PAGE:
As Canadians it seems we’re always ready for more hockey. Spring time with the NHL playoffs underway, especially this year with Vancouver making it to the conference final, is a good time to focus on Journey Middle School and the hockey program beginning there in the fall.
The program is a pilot version, described in school literature as “The first step towards the possible establishment of a multi-grade Hockey Canada Skills Academy here at our school.”
Those behind the new attraction at the Sooke middle school operate under the philosophy that the training to be provided “is very much in line with the role of the school in other curriculum areas and aims to enhance students’ opportunities to excel academically and athletically.”
Wayne Kelly, Journey Middle School vice principal referenced existing academies focusing on soccer, dance and various other pursuits at other schools in the district, including Sooke’s high school. He indicated during a late-April conversation that it is not something to be entered into casually.
“Every school can’t just all the sudden say, ‘oh, we’re going to have an academy’ and somebody who knows how to skate can go ahead and run it,” said Kelly. “They have to be certified properly. And they also have a very strict format and protocol about how the program is delivered.”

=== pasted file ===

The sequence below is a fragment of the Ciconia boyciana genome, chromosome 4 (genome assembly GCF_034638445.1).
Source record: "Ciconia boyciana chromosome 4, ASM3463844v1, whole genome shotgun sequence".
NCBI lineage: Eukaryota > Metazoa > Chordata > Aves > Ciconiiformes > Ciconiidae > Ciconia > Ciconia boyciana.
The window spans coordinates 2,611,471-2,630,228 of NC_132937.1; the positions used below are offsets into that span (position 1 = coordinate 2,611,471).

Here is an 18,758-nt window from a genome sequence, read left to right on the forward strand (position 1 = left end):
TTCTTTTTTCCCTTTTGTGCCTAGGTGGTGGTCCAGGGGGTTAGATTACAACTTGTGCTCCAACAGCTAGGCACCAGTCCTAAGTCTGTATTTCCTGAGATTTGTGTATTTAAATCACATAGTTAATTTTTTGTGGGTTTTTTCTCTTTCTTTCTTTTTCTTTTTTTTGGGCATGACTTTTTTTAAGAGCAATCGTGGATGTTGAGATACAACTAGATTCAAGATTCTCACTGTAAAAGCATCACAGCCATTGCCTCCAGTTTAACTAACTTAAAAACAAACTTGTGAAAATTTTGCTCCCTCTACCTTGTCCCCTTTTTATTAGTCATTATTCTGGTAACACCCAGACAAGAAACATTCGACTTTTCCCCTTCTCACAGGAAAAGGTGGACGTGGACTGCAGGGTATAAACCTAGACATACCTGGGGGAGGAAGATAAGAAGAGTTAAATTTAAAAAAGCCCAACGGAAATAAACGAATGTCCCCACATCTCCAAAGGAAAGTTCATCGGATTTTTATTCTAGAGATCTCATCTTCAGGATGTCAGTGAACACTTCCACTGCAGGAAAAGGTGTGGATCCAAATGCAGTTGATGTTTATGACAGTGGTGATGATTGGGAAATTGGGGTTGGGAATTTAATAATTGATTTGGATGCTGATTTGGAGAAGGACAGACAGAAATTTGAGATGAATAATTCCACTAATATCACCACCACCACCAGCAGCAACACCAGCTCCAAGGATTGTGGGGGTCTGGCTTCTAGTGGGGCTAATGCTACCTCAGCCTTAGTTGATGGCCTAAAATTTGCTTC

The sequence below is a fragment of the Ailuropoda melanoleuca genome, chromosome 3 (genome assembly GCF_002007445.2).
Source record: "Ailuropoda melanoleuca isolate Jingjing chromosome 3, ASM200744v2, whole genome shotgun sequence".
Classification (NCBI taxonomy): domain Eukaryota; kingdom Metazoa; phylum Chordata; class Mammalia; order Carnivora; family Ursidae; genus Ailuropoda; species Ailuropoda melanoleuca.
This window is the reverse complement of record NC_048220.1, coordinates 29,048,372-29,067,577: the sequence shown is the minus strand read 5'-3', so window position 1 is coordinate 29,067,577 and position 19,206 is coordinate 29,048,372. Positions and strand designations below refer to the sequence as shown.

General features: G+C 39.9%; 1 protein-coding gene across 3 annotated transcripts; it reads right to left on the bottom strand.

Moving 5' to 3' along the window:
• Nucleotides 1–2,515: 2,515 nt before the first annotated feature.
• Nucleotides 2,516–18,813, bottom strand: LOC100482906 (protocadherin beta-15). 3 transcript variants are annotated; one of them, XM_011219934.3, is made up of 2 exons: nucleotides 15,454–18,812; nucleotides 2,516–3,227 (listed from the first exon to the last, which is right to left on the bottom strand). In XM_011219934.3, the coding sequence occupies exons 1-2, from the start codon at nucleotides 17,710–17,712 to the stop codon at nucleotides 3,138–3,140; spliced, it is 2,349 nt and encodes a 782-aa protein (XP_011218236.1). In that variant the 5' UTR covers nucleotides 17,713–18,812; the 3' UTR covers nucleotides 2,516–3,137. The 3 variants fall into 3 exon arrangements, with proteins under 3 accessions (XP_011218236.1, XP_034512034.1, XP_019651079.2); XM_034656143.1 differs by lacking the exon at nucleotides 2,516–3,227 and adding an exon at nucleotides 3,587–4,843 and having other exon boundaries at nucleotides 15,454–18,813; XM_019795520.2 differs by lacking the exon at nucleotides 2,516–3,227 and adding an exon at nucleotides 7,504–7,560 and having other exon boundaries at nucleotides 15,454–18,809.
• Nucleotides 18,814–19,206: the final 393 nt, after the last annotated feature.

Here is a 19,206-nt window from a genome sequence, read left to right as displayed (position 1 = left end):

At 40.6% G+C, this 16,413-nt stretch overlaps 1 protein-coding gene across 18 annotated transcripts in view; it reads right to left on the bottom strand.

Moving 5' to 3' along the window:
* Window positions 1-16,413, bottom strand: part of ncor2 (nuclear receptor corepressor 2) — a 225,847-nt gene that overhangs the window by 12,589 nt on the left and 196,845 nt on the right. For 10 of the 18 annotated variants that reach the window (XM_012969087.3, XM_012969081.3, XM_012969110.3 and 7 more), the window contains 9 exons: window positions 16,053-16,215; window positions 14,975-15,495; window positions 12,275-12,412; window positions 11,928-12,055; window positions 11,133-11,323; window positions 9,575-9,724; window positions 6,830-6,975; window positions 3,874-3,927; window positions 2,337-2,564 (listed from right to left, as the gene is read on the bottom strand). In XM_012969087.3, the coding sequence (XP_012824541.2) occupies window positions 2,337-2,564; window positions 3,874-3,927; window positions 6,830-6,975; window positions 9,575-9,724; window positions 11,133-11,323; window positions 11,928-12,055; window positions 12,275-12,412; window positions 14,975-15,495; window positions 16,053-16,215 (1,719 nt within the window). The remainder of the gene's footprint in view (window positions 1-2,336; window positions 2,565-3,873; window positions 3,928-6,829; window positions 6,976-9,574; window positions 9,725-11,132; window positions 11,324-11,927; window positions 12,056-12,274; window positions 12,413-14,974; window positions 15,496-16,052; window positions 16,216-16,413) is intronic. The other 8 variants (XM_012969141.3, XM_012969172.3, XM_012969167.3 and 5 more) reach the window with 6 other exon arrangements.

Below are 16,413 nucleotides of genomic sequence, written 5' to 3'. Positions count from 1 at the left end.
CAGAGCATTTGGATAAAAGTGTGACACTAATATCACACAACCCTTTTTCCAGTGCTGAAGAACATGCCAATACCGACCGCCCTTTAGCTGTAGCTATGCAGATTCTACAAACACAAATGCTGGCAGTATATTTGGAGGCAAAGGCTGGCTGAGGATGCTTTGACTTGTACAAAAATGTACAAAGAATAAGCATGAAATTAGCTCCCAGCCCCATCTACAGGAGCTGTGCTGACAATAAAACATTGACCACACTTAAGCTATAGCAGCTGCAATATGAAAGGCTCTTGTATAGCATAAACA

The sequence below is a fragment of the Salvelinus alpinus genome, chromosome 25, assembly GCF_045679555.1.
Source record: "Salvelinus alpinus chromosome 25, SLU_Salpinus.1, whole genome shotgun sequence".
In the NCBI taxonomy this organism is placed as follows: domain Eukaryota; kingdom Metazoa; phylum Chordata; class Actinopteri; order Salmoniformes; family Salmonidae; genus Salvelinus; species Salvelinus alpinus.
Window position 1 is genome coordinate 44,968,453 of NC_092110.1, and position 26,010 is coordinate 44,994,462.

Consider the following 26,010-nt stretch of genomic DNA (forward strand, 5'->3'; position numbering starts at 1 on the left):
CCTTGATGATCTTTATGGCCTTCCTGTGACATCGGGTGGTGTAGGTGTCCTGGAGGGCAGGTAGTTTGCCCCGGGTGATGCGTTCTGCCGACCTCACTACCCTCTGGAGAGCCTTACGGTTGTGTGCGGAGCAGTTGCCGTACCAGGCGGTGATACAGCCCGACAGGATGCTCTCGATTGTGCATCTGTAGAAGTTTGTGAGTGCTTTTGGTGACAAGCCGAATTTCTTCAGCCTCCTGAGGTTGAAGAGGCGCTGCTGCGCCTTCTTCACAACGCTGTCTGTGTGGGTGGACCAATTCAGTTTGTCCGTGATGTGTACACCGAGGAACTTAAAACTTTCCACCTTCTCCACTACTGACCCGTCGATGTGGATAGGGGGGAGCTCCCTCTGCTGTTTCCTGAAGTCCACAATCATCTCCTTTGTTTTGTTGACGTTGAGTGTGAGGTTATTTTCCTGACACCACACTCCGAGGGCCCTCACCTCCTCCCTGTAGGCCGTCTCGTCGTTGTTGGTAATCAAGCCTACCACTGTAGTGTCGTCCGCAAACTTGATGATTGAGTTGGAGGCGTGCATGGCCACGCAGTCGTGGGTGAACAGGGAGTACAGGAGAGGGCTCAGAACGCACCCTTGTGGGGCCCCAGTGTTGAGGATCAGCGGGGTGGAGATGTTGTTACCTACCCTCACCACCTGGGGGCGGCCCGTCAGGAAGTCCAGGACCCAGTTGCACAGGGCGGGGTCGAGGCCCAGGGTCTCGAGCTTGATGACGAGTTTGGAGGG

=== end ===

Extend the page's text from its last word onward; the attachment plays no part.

He indicated a possible link while outlining the development of the course which, at the outset, at least, will be geared toward grade seven students.
“We have a hockey academy at EMCS (Edward Milne Community School). So there was some parent interest, some student interest. We had a teacher who started to become interested in whether there was a way, at the middle school. How would that look here?”
Steps were then taken to gauge community interest and a significant number of parents heeded the invitation to talk over the concept.
“I guess this is quite a hockey community,” said Kelly.
“So it wasn’t a surprise to us and we just started to move forward.”
The school board and parent advisory committee both appear supportive of the pilot program according to the vice-principal.
Organizers are looking at a fee-per-student of $675 for a course consisting of:
• on-ice skill development (30 per cent);
• participation (30 per cent);
• personal log (keeping close track of on and off-ice fitness assessments, etc. (20 per cent;
• theory (20 per cent).
Teacher Ross Elm has earned the accreditation necessary for directing the program.
He said he’s been involved in hockey at every level growing up, and is very much looking forward to the program.
“We’re ready to go, now we’re looking for the bodies,” said Elm.
“I’m enthusiastic about it and as you can see… the kids are bouncing.”
Skating fundamentals will be focused upon early in the program and will be revisited often. All facets of the game will be examined in depth, including puck control, checking, goaltender skills, shooting and team tactics.
There is room for a maximum of 30 students in the pilot program and the deadline for applications is May 31.
As of May 16 there were 14 kids signed up.